Turning Down The Terrorist Emeritus

Now … this one will REALLY shock you.

No joke.


Turning Down The Terrorist Emeritus

Investor’s Business Daily, by Staff [a VERY reputable newspaper, by the way. Worthy of a mail-subscription.]

Original Article


Posted 9/24/2010 8:45:49 PM

Academia: In an era when our universities have become liberal re-education camps, '60s radical William Ayers has been denied professor emeritus status. For one brief instance, academia shows a spine. It was, no pun intended, a bombshell. Ayers, a professor at the University of Illinois, Chicago, and co-founder of the anti-war group Weather Underground, was denied the honor he requested for himself after a passionate speech by board chairman Chris Kennedy, son of the late Sen. Robert Kennedy.

Reply 1 -
Remember, Ayres has claimed he wrote part of Obama’s book and the record seems to back him up.
Who knew?

Reply 2 -
He and his cronies never served any time for their crimes. Why is that?

Reply 3 -
I think that the police and FBI broke the law tracking them down so the charges were dropped.

Reply 4 -
After Obama’s inauguration, the arrogant Ayers admitted he took part in the cop killing. Since there’s no statute of limitations for murder, a new investigation was begun on his taking part in the killing. It was shortly after shut down by the DOJ, presumably because he is more than just “the guy who lives down the street” from the Obamboozler.

Reply 5 -
Not so fast.

“Showed some spine,” or recognized either “a bridge too far,” or the lack of upside to irritating the voters further?

An excerpt:

Kennedy said he could not confer the title “to a man whose body of work includes a book dedicated in part to the man who murdered my father.” Kennedy referred to a 1974 book co-authored by Ayers, “Prairie Fire,” that was dedicated to, among others, RFK assassin Sirhan Sirhan and “all political prisoners in the U.S.”

Ayers’ “body of work” includes Weather Underground bombings of NYPD headquarters in June 1970, the U.S. Capitol Building in March 1971 and the Pentagon in May 1972. A review of his memoir, “Fugitive Days,” appeared oddly enough on Sept. 11, 2001, in the New York Times. “I don’t regret setting bombs,” he told reviewer Dinitia Smith. “I feel we didn’t do enough.” In the book, he said he found “a certain eloquence in explosives.”

John Murtaugh wasn’t at the UIC board meeting, but he could have told the members plenty. Murtaugh is the son of a judge whose home got bombed by the Underground on the morning of Feb. 21, 1970. Three gasoline-filled firebombs went off, two at the front door and one under the family car.

Young Murtaugh’s father, then a New York Supreme Court justice, was presiding over the trial of the Panther 21, members of the Black Panther Party indicted in a plot to bomb New York landmarks and department stores. Ayers’ wife, Bernadine Dohrn, later acknowledged Weathermen responsibility for the bombing.

Ayers became an academic when he realized he could do more damage to our society by controlling what our children are taught than by blowing up buildings one at a time. An idea of what William Ayers had in mind for America’s schools was provided in his own words in November 2006 at the World Education Forum in Caracas, Venezuela, hosted by dictator Hugo Chavez.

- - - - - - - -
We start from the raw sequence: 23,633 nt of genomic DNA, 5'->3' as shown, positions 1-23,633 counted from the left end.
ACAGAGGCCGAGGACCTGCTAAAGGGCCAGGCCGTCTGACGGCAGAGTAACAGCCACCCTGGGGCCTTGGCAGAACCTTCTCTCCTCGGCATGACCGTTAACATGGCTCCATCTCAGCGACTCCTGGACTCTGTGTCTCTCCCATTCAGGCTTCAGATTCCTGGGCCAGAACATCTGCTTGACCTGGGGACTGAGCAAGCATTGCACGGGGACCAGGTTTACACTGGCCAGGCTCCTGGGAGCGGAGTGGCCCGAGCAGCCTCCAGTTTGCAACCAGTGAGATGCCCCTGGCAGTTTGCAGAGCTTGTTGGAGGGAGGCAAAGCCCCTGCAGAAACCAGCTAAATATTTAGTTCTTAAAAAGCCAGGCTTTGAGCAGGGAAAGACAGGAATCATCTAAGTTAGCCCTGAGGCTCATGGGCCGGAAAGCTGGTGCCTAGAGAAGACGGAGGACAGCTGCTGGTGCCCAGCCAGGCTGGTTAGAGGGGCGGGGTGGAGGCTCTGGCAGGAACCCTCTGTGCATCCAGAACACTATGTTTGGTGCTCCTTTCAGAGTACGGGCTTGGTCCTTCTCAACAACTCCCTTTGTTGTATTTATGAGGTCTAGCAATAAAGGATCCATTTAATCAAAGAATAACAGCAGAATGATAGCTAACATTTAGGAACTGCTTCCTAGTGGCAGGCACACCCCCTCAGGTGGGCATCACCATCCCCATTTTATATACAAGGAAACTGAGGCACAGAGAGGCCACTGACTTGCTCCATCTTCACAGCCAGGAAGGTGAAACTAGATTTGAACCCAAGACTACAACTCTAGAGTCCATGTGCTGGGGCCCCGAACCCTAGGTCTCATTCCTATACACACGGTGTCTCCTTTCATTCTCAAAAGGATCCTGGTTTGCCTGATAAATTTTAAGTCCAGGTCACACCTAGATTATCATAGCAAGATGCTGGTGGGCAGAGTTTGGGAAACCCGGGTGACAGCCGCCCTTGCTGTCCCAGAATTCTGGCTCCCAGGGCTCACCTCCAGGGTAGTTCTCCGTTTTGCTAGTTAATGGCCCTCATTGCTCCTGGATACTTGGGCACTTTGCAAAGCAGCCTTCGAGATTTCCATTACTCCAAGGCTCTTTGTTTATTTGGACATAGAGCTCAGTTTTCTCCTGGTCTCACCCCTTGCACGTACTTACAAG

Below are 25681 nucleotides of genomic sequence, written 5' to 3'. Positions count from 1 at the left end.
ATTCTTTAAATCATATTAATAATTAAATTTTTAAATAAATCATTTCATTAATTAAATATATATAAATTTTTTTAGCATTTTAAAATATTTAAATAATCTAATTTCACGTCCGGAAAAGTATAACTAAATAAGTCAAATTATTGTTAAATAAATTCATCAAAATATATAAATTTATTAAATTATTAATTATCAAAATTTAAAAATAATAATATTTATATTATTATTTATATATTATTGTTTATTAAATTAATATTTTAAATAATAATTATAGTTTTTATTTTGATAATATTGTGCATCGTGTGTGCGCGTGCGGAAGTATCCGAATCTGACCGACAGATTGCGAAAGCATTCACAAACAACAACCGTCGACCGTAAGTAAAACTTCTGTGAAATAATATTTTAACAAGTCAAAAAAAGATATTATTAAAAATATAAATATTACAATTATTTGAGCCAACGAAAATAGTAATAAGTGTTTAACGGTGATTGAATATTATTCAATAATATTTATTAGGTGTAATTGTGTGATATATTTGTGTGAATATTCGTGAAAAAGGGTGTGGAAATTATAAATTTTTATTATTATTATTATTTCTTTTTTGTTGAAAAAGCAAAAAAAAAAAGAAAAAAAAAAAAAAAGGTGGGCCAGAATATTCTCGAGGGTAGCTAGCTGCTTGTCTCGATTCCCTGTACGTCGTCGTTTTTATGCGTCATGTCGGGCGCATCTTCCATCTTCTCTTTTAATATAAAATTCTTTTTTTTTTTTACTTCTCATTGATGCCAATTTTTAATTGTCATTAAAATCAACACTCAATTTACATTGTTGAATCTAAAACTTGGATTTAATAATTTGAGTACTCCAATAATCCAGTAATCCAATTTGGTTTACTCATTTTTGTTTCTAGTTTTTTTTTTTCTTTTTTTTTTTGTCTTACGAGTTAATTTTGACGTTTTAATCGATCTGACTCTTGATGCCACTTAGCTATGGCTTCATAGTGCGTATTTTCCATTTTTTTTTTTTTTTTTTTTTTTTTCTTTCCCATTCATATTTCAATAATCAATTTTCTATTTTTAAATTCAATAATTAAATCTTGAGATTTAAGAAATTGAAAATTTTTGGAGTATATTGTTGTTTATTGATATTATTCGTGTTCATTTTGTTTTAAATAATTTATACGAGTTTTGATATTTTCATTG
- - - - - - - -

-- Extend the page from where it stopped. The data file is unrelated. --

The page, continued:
With Chavez at his side, Ayers voiced his support for “the political educational reforms under way here in Venezuela under the leadership of President Chavez. We share the belief that education is the motor force of revolution. … I look forward to seeing how . … all of you continue to overcome the failures of capitalist education as you seek to create something truly new and deeply humane.”


More people climbing on the bandwagon to unearth the truth.

Original article:



Christopher G. Kennedy, chairman of the University of Illinois Board of Trustees, led the effort to deny Bill Ayers the title of professor emeritus because Ayers had written a book dedicated in part to the killer of his father, Robert F. Kennedy. But this “book,” titled, Prairie Fire: The Politics of Revolutionary Anti-Imperialism, had been written back in 1974. Let’s hope that Christopher Kennedy’s expression of disgust can not only lead to a review of what Ayers said but what he did—in the form of eyewitness testimony that Ayers had knowledge of a bombing plot that took the life of San Francisco Police Officer Brian V. McDonnell back in 1970. The case is still open and will be the subject of an October 21 conference at the National Press Club in Washington, D.C.

One of the speakers will be Larry Grathwohl, a former FBI informant in the Weather Underground who has talked in detail about how Ayers and his wife Bernardine Dohrn specialized in making bombs deliberately designed to kill people with deadly shrapnel. Ayers told Grathwohl that Dohrn planted the bomb that killed McDonnell. And yet Ayers claims they never hurt anybody and didn’t intend to. This is the claim that gets prominent media attention, while Grathwohl’s testimony to the contrary, delivered under oath before grand juries and before a congressional committee, gets mostly ignored or dismissed.

Christopher Kennedy’s condemnation of Ayers’ tribute to his father’s killer should be a wake-up call to the liberal and “progressive” community, including President Obama himself, who have excused their associations with Ayers and Dohrn on the pretext that all of this happened many years ago and that the two professors have somehow been rehabilitated. Kennedy said he was not aware of any remorse by Ayers.


And a couple of relevant videos.


blog that links to an opinion piece, not a news article

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